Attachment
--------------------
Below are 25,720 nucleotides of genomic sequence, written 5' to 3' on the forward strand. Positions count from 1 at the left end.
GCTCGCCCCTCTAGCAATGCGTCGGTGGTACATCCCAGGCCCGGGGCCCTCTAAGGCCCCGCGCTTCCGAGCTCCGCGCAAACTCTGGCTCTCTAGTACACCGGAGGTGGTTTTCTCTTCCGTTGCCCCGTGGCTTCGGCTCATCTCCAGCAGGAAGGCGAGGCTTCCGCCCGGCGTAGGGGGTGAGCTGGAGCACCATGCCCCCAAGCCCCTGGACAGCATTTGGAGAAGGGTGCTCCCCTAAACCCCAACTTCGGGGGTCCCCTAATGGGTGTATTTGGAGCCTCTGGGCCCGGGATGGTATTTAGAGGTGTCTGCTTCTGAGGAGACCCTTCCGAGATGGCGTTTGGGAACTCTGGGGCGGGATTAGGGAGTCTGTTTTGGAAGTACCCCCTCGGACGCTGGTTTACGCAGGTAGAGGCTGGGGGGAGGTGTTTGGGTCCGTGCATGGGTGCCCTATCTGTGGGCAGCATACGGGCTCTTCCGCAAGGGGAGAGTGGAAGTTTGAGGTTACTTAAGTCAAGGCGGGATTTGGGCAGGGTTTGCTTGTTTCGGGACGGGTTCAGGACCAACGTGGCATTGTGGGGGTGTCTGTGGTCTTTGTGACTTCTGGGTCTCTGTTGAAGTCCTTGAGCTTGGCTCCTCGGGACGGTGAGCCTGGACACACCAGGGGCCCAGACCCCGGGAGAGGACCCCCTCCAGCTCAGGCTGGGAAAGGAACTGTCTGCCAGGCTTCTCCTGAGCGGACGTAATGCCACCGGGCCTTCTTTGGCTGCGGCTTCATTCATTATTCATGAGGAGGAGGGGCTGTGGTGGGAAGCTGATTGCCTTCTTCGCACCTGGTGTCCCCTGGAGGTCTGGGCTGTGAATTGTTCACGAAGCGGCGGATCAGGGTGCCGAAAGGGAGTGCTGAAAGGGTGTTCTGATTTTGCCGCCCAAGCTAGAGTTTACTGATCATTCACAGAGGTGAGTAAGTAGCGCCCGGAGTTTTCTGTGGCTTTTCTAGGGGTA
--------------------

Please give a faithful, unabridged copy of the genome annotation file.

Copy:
Below are 25,720 nucleotides of genomic sequence, written 5' to 3' on the forward strand. Positions count from 1 at the left end.
GCTCGCCCCTCTAGCAATGCGTCGGTGGTACATCCCAGGCCCGGGGCCCTCTAAGGCCCCGCGCTTCCGAGCTCCGCGCAAACTCTGGCTCTCTAGTACACCGGAGGTGGTTTTCTCTTCCGTTGCCCCGTGGCTTCGGCTCATCTCCAGCAGGAAGGCGAGGCTTCCGCCCGGCGTAGGGGGTGAGCTGGAGCACCATGCCCCCAAGCCCCTGGACAGCATTTGGAGAAGGGTGCTCCCCTAAACCCCAACTTCGGGGGTCCCCTAATGGGTGTATTTGGAGCCTCTGGGCCCGGGATGGTATTTAGAGGTGTCTGCTTCTGAGGAGACCCTTCCGAGATGGCGTTTGGGAACTCTGGGGCGGGATTAGGGAGTCTGTTTTGGAAGTACCCCCTCGGACGCTGGTTTACGCAGGTAGAGGCTGGGGGGAGGTGTTTGGGTCCGTGCATGGGTGCCCTATCTGTGGGCAGCATACGGGCTCTTCCGCAAGGGGAGAGTGGAAGTTTGAGGTTACTTAAGTCAAGGCGGGATTTGGGCAGGGTTTGCTTGTTTCGGGACGGGTTCAGGACCAACGTGGCATTGTGGGGGTGTCTGTGGTCTTTGTGACTTCTGGGTCTCTGTTGAAGTCCTTGAGCTTGGCTCCTCGGGACGGTGAGCCTGGACACACCAGGGGCCCAGACCCCGGGAGAGGACCCCCTCCAGCTCAGGCTGGGAAAGGAACTGTCTGCCAGGCTTCTCCTGAGCGGACGTAATGCCACCGGGCCTTCTTTGGCTGCGGCTTCATTCATTATTCATGAGGAGGAGGGGCTGTGGTGGGAAGCTGATTGCCTTCTTCGCACCTGGTGTCCCCTGGAGGTCTGGGCTGTGAATTGTTCACGAAGCGGCGGATCAGGGTGCCGAAAGGGAGTGCTGAAAGGGTGTTCTGATTTTGCCGCCCAAGCTAGAGTTTACTGATCATTCACAGAGGTGAGTAAGTAGCGCCCGGAGTTTTCTGTGGCTTTTCTAGGGGTA